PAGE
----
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Measurements of RME ADI-2 DAC and Headphone Amp

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@ShiZo did you disable 'De-Emphasis' (or set it to 'auto')?

This is what it does if enabled:

Source (dead): https://www.rme-audio.de/images/techinfo/emphasis.gif

Source: http://www.sengpielaudio.com/calculator-timeconstant.htm

According to the manual for the ADI-2 Pro FS on p. 72:
The ADI-2 Pro can also perform both pre- and de-emphasis outside the DAC with just a single band of its Parametric EQ. The emphasis filter is based on a simple first order RC filter with time constants of 50 μs and 15 μs. The frequency response curve looks like a low-Q treble boost with its +3 dB point at 3183 Hz, and the upper shelving point at 10610 Hz. At 20 kHz gain hits +9.49 dB.

For an inverted filter curve select band 5 with type shelf active, set Q to 0.5, Frequency to 5.2 kHz and Gain to -9.5 dB. Similarly, a pre-emphasis is done with the same settings but Gain to +9.5 dB.
 
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Had many, many DAC’s over the years. The RME ADI-2 DAC is by far the best: Transparent, High quality, Excellent support, Feature rich aso. However it’s not for everyone. Mastering the user interface can at times be a bit frustrating. Once done it’s a highly rewarding piece of equipment!
I'd agree.. The interface is irritating but you get used to it once you understand the way to do things. I have the new version RME ADI-2 dac (with new AK Dac chip) and after about 2 weeks burn-in it's sounding superb. Detailed, revealing, powerful DSP when you need it. I think paring will make a big difference. I have it running through the new SMSL SP200 THX amp and to an Audiolab 8200p power amp when I want to listen through speakers.
 
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What is the output of RME going to? An amp? Internal headphone amp? If external device, what did you set the RME level to?
I run the RME through the thx sp200 first (and outputting to the Audiolab power amp). Just because it's convenient to have 2 sources and better volume control. I set the sp200 to low-gain at 10/11 o'clock volume and use the remote for the RME output control. This goes to about -10 to 14db (without autolevels and loudness off) before hitting headroom on both hd660s and speakers - which seems to be perfect. No distortion on the RME levels.
 
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Does anyone understand how the ADI-2 handles EQ headroom? The manual states:
The ADI-2 DAC has an internal headroom of 24 dB. Extreme boosts with overlapping filters could cause an internal overload. Such an overload will be visible as it is displayed by the level meter below the EQ, as well as the channel’s level meter. Reducing the output volume will prevent any clipping as long as the headroom of 24 dB is not exceeded.
I can't make heads or tails of this. Surely they're not reducing the gain digitally by 24dB to allow 24dB of EQ boost. (They don't seem to be, given the SOTA measurements.) Do they adjust digital gain by -24dB as soon as you switch on EQ? Do they adjust digital gain by the amount of the boost and then cap it at a maximum reduction of -24dB?

The manual is so good otherwise (exemplary, really), but incomprehensible on this point.
 
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Hello,

First, I would like to thank you all for this indeed interesting, helpful, most competent Website/Forum/Thread.
I am following it since a few weeks trying to make up my mind on a new decent DAC to play with my new tube AMP (Line Magnetic 845) on my PIEGA speakers from Audirvana on a Mac mini.
It should replace my older Micromega and IFI IDSD MICRO - both tested here.

So, it became the RME ADI 2 DAC V.2 - which BTW just arrived today (BTW after 5 days transportation for 300 KM!!) and is already playing fine.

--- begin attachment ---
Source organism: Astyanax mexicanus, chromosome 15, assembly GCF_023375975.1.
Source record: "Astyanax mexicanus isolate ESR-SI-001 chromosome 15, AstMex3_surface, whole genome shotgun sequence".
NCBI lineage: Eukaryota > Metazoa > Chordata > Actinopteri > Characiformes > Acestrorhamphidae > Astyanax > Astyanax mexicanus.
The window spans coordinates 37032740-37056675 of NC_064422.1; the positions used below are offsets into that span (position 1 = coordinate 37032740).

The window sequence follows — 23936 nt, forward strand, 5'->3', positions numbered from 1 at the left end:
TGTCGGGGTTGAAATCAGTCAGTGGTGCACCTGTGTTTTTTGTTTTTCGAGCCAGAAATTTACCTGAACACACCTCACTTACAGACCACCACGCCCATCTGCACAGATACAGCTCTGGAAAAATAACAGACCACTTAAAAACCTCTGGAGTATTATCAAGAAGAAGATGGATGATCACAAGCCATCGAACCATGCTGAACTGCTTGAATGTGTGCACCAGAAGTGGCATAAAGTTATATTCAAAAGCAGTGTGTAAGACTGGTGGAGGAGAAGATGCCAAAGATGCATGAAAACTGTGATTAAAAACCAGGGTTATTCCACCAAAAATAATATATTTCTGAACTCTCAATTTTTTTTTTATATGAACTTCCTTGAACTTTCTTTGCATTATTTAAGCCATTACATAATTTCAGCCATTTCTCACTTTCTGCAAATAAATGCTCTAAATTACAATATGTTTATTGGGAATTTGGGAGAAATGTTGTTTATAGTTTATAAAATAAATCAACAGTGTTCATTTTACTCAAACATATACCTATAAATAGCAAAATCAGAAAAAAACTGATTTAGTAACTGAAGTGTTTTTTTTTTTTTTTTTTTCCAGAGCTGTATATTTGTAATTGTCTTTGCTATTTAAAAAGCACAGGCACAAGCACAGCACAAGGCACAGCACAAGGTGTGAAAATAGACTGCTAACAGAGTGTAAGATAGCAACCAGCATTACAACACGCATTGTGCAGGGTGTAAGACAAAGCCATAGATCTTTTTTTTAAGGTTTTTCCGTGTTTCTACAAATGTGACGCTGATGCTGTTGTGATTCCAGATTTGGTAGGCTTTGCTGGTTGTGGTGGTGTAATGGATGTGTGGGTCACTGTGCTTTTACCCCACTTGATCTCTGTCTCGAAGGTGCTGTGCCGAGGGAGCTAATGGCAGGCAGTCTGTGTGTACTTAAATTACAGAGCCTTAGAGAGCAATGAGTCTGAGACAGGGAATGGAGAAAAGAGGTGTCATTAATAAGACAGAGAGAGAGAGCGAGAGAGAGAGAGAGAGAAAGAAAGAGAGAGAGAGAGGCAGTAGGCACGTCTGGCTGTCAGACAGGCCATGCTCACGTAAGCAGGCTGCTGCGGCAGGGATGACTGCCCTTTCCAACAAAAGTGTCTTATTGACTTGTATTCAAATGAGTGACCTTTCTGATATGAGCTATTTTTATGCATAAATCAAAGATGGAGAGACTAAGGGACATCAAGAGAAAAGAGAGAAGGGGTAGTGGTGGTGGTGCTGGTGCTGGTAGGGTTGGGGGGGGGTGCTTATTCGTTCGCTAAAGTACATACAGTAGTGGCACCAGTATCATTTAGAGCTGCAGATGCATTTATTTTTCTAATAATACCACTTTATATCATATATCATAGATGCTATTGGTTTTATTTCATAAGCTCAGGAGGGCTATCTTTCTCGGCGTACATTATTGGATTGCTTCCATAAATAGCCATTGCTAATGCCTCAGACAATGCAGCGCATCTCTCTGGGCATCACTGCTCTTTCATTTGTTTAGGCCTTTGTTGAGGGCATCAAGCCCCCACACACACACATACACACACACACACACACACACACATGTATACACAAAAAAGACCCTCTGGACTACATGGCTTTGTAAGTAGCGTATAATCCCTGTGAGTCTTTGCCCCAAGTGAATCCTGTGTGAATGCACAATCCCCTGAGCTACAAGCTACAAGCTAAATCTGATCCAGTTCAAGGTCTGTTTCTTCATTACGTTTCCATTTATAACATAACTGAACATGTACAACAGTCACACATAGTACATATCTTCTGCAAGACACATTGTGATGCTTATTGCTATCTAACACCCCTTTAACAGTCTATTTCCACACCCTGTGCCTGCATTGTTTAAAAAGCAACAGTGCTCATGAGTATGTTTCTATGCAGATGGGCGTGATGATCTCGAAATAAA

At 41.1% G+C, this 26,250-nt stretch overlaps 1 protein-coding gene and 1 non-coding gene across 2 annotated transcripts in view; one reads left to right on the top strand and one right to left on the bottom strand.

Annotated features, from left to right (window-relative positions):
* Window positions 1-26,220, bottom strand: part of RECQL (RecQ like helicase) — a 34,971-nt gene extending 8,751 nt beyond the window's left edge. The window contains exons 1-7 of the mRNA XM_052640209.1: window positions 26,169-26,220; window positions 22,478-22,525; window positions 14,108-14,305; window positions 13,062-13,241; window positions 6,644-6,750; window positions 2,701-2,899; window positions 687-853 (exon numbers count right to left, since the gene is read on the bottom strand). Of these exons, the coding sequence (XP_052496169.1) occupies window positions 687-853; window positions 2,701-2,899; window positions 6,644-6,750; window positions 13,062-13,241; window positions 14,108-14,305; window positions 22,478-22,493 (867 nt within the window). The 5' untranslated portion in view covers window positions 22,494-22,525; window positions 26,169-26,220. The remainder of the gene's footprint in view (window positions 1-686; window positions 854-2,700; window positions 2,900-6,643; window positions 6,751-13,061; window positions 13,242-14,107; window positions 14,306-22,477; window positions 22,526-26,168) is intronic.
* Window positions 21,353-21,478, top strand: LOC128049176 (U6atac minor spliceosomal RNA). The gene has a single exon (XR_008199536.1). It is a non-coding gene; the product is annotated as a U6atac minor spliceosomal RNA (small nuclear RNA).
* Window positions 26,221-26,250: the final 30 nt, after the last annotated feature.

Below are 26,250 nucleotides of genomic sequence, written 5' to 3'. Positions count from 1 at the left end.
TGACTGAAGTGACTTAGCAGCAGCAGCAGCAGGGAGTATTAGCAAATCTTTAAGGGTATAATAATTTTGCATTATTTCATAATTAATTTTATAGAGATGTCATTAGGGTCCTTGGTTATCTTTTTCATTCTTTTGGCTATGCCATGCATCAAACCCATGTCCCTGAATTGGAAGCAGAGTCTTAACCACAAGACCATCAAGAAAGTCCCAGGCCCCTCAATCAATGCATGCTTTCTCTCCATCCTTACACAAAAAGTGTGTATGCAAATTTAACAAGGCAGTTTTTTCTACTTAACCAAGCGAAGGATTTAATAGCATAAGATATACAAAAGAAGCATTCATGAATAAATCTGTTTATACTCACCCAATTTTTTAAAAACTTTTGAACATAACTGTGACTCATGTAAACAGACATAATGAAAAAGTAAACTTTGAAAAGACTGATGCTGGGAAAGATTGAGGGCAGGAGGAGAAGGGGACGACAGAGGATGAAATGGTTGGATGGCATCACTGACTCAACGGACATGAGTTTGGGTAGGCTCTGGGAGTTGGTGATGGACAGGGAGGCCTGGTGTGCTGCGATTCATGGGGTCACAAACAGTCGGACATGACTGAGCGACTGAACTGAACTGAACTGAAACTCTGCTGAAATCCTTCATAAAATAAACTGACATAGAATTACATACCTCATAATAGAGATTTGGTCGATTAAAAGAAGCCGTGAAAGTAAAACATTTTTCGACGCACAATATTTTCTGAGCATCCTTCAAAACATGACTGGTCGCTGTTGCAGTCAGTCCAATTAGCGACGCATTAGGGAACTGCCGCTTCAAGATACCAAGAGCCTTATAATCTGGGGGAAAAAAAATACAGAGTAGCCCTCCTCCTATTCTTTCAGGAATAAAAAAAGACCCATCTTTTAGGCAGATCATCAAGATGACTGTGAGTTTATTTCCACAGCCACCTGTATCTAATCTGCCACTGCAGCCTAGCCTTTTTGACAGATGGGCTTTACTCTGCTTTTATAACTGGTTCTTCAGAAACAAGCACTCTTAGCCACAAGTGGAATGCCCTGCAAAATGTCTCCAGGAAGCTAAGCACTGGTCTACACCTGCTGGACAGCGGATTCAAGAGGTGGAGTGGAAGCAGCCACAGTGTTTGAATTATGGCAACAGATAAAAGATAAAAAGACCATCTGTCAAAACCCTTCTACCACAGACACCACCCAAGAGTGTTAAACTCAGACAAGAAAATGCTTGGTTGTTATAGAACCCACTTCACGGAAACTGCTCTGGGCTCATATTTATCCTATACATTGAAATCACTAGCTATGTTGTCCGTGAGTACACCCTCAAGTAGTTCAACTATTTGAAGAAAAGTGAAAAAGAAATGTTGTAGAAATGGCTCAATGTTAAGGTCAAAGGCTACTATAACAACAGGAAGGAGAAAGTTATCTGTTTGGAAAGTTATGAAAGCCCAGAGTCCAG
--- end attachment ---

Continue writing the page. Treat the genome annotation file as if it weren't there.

Don't expect any technical/mesurement background from me, besides these graphs look very impressive.
Thanks for these reliable technical and measurable arguments and fact checks here.

However, I could give you some first totally subjective listening impressions first hand.
The (new) RME is currently playing as pre-amp into the Line Magnetic as power amp.
First you need to know, it is not transparent at all, at least not the box, my wife noticed it right away.
Sound-wise, the clarity and rapidity is indeed very impressive, transparent as the king new clothes.
Voices/instruments (piano/violin/cimbals/trumpets/organs...) became so much more credible.

I also had wabbling bass problem previously, which astonishing enough seems to have totally disappeared without even any EQ yet...
It is a pleasure to listen, at least with most of the records.

I was worried first about loosing any sound quality while playing MQA files from Tidal.
I am not missing anything at all.

So where is the downside?
Someone, reported some harshness before with a specific title.
I could add an other track here. Listening to the "Gardian of the Galaxy" becomes such a pain and I agree it must be the recording.
And no, less treble did not help it.
I am just discovering, so will have to find out set up/filters/EQ positions to help with such kind older rock recordings. Any suggestion are welcome.
Otherwhise, with any decent recording the RME is such a refreshing pleasure to listen to.

At this stage and after 3 hours listening, I don't regret the buy at all.

Cheers,
Indeed, and it will sound amazing after 2 weeks burn-in. :))
 
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Interesting that you mention a burning in time. At risk that people here will threw stones at me, especially as RME said that there is NO burning in time, I thought same thing today. I have the v2 since one week now. First day the sound were, lets say very « cristalline » and I escaped in NOS filter, upsampling, high cut, heavy EQ. Day after day and step by step, I had to come back from these settings and lowered EQ settings, cancelled the high cut, even changed filter to sharp or SD LD. I could not be happier of it sound, which impresses me daily more. Something here is definately adapting over time.

The other good thing from this, is that I know the interface by heart now
 

VintageFlanker

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First day the sound were, lets say very « cristalline » and I escaped in NOS filter, upsampling, high cut, heavy EQ. Day after day and step by step, I had to come back from these settings and lowered EQ settings, cancelled the high cut, even changed filter to sharp or SD LD. I could not be happier of it sound, which impresses me daily more. Something here is definately adapting over time.